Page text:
Rancid – A streetwise punk, framed for murder. He is from New Chicago in 2024 AD and carries a chainsaw. His 'X' shaped scar is from a battle he had with a man who was behind the X murders, which Rancid was being accused of. He managed to kill the man before disappearing. With this in mind, it is possible his backstory was somewhat inspired from Charles Manson, who had carved a swastika into his forehead with a knife. The scar may be a reference to the Fist of the North Star character Hyo.
Orion – A space hero of sorts who was supposedly grown in a test tube and loves riding in the vastness of space in the future period of A.D. 2885. He became a fugitive after escaping from police out of fear when he tried to report an alien attack that left no traces of evidence and now journeys to locate the aliens responsible. He fights with an electric sabre.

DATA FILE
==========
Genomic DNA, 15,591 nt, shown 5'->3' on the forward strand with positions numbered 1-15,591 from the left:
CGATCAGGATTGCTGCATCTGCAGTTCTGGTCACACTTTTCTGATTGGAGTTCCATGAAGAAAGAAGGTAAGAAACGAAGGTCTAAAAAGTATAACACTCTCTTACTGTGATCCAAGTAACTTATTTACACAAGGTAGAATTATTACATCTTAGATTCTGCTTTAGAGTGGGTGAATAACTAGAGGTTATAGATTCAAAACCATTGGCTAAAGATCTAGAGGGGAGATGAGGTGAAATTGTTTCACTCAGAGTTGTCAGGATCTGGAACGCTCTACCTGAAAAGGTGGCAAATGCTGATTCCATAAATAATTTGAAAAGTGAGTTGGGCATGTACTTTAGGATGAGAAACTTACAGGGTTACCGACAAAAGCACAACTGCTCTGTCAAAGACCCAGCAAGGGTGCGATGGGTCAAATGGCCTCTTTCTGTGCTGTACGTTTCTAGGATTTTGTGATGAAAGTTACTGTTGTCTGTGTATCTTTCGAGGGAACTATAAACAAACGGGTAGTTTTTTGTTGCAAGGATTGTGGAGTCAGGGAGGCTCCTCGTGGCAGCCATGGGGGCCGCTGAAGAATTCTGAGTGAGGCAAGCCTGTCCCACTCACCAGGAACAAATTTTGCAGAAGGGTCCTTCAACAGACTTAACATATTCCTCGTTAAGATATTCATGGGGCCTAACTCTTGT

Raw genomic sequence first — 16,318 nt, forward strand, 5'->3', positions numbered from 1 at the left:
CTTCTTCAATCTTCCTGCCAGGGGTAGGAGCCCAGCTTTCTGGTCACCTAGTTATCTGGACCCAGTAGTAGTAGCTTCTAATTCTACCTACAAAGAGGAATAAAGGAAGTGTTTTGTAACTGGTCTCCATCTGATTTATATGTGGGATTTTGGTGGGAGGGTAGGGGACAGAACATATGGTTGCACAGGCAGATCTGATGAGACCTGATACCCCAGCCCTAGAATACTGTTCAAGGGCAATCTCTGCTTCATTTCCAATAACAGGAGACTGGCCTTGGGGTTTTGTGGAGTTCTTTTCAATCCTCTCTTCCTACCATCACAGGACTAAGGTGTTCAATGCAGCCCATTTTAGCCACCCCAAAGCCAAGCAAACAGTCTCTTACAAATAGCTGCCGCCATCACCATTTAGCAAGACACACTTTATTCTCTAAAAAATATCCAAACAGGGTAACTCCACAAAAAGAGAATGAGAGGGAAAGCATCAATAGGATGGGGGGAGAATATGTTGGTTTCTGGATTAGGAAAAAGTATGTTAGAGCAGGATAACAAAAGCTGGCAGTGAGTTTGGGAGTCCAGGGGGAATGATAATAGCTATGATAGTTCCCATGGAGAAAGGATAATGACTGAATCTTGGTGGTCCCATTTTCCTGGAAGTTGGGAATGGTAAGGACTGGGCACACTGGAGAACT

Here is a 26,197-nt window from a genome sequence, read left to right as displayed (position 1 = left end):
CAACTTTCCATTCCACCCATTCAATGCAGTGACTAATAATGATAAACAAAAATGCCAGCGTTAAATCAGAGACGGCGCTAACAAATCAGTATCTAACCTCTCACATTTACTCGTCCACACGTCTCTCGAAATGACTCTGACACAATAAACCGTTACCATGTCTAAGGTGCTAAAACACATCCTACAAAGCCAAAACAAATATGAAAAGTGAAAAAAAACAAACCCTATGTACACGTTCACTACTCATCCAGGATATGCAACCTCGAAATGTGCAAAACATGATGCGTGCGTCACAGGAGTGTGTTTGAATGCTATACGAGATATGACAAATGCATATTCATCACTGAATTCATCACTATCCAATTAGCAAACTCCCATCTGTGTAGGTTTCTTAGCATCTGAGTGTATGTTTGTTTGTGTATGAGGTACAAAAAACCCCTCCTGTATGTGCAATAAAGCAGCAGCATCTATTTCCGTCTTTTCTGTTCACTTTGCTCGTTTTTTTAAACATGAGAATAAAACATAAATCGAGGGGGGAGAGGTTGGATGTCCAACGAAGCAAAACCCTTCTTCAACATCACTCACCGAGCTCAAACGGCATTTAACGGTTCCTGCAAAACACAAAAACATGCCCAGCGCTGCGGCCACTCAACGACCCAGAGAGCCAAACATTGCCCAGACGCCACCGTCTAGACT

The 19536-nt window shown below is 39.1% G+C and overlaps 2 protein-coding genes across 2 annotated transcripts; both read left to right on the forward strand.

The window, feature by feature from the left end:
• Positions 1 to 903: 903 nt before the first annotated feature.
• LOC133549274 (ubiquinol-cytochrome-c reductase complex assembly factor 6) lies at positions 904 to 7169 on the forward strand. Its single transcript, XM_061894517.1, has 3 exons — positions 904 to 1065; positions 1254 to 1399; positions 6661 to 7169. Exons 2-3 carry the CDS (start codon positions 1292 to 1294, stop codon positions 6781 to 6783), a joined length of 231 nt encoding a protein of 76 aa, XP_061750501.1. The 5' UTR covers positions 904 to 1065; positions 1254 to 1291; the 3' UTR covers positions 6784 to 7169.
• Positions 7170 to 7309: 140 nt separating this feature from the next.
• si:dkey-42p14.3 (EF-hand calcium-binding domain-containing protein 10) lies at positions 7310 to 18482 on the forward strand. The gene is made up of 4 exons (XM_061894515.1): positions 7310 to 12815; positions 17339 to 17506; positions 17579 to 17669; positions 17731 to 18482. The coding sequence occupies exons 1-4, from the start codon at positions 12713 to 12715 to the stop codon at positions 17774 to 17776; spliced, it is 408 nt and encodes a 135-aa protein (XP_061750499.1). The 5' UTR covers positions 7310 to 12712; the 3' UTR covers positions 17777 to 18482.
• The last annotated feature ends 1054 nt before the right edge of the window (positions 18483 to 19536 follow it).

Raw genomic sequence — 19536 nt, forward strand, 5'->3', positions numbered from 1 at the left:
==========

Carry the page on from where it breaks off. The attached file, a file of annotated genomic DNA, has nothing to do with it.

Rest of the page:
Thugg – A large, very powerful prehistoric caveman who wields a stone axe, having emerged from beyond "The Edge". He led a fierce and bloody battle against a reptilian alien race known as the Troglodytes, who were harvesting humans as cattle for food and slavery.
Lord Wülf – A heroic knight from the medieval ages. His family was murdered by Count Morbid, who tried to conquer England before he was destroyed by Wülf. He is supposedly based on King Arthur, even hailing from Camelot, England and wields the legendary sword known as Excalibur.
Leif – An adventurous Viking who carries a large battle axe. He was a constant thorn in the side of the mysterious and undead legions of the Black Army, led by Black Thorn, who aspired to take over the world. It is most likely that he is based on Leif Erikson.